The state government has sent 50 cases for prosecution sanction against the armed forces personnel under Armed Forces Special Powers Act, 1990 since 2001. However, the Union government has denied the permission in all the cases.
Minister of state in the Ministry of Defence, Dr. Subhash Bhamre in response to an unstarred question in Rajya Sabha early this month said a total of 50 cases have been received by the Union government from the government of Jammu and Kashmir for prosecution sanction against armed Forces personnel under AFSPA, 1990 since 2001. He said the reason for “denial/ pendency” of prosecution sanction is on account of lack of sufficient evidence to establish a prima facie case.
The cases include “killing after abduction” “outraging the modesty of a woman”, "the disappearance of civilians, rape, and torture and killing."
The highest number of cases sent for the prosecution sanction by the State government is in 2006 and 2007. In 2006, the state government has sent 17 cases for the prosecution sanction while as in 2007, 13 cases have been sent for prosecution sanction.
From 2008 to 2014, when Omar Abdullah was Chief Minister, 14 cases were sent for sanction of prosecution. While as one case has been sent for prosecution sanction in for past two years in Mehbooba Mufti-led government.
Human rights activists say in past 27 years of the conflict sanction has not been granted by the central government in any case.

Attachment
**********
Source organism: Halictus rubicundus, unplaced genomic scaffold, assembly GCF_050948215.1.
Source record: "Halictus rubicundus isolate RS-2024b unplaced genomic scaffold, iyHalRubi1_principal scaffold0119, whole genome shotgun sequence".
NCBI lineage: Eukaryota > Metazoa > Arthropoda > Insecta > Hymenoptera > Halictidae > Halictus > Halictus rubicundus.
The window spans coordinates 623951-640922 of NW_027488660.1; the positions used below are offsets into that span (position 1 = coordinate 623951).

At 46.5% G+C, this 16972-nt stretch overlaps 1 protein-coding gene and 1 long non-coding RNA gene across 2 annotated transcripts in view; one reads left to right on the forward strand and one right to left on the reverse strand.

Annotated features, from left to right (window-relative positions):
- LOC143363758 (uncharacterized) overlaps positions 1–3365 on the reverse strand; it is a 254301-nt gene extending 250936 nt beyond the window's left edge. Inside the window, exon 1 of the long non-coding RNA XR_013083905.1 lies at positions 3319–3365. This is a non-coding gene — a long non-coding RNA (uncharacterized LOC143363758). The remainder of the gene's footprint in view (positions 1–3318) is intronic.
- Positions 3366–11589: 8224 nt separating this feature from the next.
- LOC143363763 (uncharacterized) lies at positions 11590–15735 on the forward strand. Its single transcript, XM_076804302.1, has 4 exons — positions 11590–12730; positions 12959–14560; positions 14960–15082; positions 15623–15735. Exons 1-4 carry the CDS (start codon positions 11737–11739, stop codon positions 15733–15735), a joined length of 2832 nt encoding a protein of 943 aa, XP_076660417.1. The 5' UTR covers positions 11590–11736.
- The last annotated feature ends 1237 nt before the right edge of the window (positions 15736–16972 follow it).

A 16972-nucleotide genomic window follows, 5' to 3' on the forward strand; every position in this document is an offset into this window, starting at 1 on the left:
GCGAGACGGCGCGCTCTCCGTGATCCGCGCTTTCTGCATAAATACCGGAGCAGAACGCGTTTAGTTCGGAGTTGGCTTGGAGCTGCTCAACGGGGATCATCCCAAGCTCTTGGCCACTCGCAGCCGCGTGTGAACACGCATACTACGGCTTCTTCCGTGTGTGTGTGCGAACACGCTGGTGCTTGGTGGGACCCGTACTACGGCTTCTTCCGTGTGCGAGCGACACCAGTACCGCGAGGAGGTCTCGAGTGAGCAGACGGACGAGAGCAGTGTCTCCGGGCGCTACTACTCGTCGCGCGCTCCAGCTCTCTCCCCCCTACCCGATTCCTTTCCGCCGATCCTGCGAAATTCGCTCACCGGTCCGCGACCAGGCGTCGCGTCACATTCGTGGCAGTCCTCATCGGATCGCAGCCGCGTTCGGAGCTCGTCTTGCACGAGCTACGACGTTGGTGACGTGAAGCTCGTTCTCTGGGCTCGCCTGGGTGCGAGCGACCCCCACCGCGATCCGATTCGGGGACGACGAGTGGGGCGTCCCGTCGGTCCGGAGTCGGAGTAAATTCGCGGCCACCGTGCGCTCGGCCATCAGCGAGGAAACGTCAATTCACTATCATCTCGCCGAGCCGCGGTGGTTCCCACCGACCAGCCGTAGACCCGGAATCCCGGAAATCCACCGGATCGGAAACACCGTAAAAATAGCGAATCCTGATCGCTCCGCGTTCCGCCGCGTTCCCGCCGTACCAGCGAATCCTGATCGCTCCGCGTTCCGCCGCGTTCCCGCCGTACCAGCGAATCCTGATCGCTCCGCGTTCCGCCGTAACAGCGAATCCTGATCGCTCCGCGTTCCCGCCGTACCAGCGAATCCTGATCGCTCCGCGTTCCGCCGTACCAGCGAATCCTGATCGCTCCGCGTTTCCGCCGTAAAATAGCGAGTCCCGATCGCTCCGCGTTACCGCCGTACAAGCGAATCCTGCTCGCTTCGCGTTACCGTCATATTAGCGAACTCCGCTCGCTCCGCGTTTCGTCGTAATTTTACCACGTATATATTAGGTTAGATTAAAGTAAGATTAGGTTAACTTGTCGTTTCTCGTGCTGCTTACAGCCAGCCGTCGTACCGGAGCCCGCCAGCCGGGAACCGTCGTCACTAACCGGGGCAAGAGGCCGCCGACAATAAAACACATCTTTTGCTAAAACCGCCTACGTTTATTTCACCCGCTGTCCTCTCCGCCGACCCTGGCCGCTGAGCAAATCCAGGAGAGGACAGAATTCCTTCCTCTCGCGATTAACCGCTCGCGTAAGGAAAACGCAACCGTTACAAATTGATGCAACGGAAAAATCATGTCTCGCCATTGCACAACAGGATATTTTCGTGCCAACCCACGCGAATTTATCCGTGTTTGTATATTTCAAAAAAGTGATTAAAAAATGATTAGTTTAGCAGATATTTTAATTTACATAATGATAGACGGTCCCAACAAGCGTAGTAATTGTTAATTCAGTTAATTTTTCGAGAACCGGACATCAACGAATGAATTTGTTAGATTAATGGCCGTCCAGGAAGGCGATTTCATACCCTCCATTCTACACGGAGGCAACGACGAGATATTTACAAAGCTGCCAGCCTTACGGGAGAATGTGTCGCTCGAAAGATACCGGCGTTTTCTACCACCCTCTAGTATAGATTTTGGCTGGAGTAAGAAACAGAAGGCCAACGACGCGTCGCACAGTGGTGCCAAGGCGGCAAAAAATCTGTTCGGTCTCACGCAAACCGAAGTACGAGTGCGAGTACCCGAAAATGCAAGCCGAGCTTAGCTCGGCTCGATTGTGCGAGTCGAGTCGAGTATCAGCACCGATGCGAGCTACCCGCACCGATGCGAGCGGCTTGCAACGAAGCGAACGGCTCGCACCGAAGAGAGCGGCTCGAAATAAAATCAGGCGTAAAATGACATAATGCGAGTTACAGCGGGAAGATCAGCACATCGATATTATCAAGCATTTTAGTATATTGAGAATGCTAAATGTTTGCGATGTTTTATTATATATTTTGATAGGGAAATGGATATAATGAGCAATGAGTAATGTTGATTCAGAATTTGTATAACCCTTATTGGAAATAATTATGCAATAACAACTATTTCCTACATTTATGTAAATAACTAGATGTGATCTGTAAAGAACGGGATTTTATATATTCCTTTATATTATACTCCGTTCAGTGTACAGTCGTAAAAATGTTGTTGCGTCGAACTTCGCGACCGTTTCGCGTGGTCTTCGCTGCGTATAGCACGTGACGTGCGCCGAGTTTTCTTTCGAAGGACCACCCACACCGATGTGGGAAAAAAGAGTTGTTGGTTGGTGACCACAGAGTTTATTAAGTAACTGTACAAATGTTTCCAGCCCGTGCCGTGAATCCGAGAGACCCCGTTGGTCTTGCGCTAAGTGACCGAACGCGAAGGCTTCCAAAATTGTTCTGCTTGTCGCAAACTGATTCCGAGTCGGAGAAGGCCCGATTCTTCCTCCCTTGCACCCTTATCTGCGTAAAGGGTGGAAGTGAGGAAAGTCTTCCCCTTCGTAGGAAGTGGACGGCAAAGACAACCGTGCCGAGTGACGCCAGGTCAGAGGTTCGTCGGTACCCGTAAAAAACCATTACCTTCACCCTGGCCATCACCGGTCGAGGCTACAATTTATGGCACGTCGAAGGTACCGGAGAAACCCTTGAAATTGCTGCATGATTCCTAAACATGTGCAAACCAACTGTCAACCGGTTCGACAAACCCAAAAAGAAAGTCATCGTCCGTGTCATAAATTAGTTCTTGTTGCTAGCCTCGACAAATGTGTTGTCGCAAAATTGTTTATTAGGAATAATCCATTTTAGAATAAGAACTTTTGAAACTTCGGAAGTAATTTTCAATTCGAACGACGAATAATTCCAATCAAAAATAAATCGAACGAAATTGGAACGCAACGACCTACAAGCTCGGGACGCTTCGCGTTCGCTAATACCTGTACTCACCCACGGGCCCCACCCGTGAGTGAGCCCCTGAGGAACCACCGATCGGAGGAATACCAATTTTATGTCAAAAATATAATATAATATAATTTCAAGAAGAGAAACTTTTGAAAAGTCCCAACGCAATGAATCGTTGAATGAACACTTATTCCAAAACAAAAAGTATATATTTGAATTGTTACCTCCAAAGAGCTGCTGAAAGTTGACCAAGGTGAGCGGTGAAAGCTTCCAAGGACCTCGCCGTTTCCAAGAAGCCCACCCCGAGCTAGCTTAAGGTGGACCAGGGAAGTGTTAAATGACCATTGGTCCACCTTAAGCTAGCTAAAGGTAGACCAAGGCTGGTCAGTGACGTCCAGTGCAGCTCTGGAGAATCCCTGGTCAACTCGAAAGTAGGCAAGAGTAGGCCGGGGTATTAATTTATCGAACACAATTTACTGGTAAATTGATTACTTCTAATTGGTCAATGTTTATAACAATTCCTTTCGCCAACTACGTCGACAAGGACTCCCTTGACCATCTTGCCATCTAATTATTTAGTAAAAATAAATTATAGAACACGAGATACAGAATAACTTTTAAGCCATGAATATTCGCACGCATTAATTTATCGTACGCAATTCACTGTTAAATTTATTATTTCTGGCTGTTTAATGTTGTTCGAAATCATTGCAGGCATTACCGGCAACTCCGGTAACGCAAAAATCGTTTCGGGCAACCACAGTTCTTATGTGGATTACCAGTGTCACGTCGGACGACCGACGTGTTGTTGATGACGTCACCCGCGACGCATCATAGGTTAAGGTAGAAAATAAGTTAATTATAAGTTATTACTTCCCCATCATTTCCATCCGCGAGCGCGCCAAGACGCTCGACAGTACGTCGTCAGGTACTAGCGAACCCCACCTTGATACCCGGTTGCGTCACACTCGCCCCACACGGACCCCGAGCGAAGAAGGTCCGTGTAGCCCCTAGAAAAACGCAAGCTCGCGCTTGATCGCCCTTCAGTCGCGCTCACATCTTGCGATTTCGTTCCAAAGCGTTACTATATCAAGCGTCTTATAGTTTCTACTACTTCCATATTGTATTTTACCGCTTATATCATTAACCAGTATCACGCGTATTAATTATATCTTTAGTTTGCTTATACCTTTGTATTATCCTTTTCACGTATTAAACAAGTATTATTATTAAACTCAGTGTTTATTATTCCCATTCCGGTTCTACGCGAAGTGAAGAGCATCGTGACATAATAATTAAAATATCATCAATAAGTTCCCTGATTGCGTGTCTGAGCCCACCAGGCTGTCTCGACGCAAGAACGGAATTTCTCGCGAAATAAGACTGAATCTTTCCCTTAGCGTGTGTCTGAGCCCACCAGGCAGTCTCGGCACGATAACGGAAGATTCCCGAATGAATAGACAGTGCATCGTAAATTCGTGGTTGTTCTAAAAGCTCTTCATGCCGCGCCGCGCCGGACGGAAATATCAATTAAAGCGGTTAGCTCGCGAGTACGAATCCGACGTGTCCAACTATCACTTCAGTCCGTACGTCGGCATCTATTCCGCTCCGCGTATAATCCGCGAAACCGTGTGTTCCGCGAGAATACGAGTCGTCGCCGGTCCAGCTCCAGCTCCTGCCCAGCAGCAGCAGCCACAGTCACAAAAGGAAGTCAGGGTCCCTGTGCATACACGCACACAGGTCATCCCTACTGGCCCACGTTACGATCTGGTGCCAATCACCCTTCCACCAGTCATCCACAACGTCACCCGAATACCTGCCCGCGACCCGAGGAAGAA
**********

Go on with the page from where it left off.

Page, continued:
The AFSPA was implemented in J&K on September 10, 1990, after a notification was issued by the State government declaring Kashmir Valley as the disturbed area under section 3 of law. Later on August 10, 2001, the State government extending disturbed area provision to Jammu province.
During his six-year tenure, former chief minister Omar Abdullah constantly demanded the gradual withdrawal of the AFSPA from “peaceful areas” of Jammu and Kashmir.
The Army has been rejecting any proposal to withdraw the AFSPA even from Srinagar and Jammu cities. Even in one of presentation before Omar Abdullah, when he was Chief Minister, the Army had said those demanding withdrawal of the AFSPA were coming from Pakistan, the ISI, militants and secessionists. The Army in November 2011 argued, “country could be compelled to grant the State independence by 2016 if government plans to lift AFPSA from some areas.”
National political parties, including the Congress and the BJP, also say that the armed forces should have the final say on the issue.
However, ruling People’s Democratic Party and BJP - the partners of the coalition government in J&K - conceded in the Common Minimum Programme (CMP) of the parties, which is being described Agenda of Alliance that they have historically held different views on the AFSPA.
But they have said the government will examine the need for denotifying the "disturbed areas" in the state."This, as a consequence, will enable the Union government to take a final view on the continuation of AFSPA in these areas," the CMP states. But the PDP-BJP government has not anything to make any progress on the issue.
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